Thinking about doing some skiing or snowboarding this weekend? Well, if you're going into the Adirondack backcountry be aware of the dangers of avalanche conditions.

The Department of Environmental Conservation issued a warning last week that the Adirondack High Peaks are at risk for avalanche conditions. Backcountry skiers, snowboards, and even snowshoes need to be aware of the danger.

According to the Times Union, the high peaks have received a lot of snow from storms lately and that additional snow mixed with freezing rain ontop of open and steep conditions in the Adirondack mountains is a recipe ripe for an avalanche. Avalanche-prone terrain is found on mountains throughout the Adirondacks, including Snowy Mountain, Indian Lake, in Hamilton County.

I used to ski in my younger days, but I was always going to ski resorts that made a lot of their own snow or had experts that monitored avalanche conditions and caused controlled avalanches to reduce the risk. So the idea of skiing in the backcountry is pretty foreign to me. However, I've talked to local skiers in New York and they say the avalanche danger is very real here.

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The DEC website has some great information about recognizing, avoiding, and surviving avalanche conditions in the Adirondack high peaks.

  • Cross-country skiers and snowshoers should stay on trails and away from steep slopes on summits;
  • Know the terrain, weather, and snow conditions;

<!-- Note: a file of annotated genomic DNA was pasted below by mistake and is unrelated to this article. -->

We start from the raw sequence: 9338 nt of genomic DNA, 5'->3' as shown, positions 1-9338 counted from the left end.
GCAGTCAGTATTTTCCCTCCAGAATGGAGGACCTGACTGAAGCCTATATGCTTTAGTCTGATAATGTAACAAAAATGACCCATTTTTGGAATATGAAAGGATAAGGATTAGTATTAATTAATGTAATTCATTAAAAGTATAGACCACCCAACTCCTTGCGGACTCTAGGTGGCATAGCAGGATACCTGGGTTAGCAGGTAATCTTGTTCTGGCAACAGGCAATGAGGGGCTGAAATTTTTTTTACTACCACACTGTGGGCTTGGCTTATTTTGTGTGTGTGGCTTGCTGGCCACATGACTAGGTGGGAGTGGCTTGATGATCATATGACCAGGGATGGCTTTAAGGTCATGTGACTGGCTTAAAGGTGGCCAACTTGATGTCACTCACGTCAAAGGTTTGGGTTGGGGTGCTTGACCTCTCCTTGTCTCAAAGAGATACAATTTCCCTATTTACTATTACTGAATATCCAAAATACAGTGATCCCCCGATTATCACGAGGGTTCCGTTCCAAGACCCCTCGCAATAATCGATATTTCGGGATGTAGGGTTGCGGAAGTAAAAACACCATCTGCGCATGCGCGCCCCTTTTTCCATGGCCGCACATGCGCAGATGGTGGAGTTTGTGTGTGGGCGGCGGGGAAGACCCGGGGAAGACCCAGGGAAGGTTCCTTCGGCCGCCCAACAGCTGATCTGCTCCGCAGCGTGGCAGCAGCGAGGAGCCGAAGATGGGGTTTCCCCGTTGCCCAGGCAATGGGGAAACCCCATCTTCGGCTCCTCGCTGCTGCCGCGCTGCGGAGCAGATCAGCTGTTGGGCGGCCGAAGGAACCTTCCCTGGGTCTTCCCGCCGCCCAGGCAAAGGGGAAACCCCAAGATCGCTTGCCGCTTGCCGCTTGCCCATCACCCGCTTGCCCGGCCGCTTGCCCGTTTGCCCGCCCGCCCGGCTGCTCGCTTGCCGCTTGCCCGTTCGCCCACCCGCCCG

• Dig multiple snow pits to conduct stability tests. Do not rely on other people's data;
  • Practice safe route finding and safe travel techniques;
  • Never ski, board, or climb with someone above or below you-only one person on the slope at a time;
  • Ski and ride near trees, not in the center of slides or other open areas;
  • Always carry a shovel, probes, and transceiver with fresh batteries;
  • Ensure all members of the group know avalanche rescue techniques;
  • Never travel alone;
  • Always inform someone about where you are going.

If you do find yourself in an avalanche here are some tips to survive.

  • Wear a beacon. Only 1 of 3 victims buried without a beacon survives.
  • If you are caught in an avalanche try to move sideways to the slide
  • Try to grab a tree or rock.
  • If you are knocked down, get rid of your poles, skis, and a heavy pack.
  • If you're caught in the avalanche and you're going to have to ride it out. Try to swim with the avalanche to try to stay on top and avoid trees.
  • When the avalanche slows down, reach the surface or make an air pocket.

 

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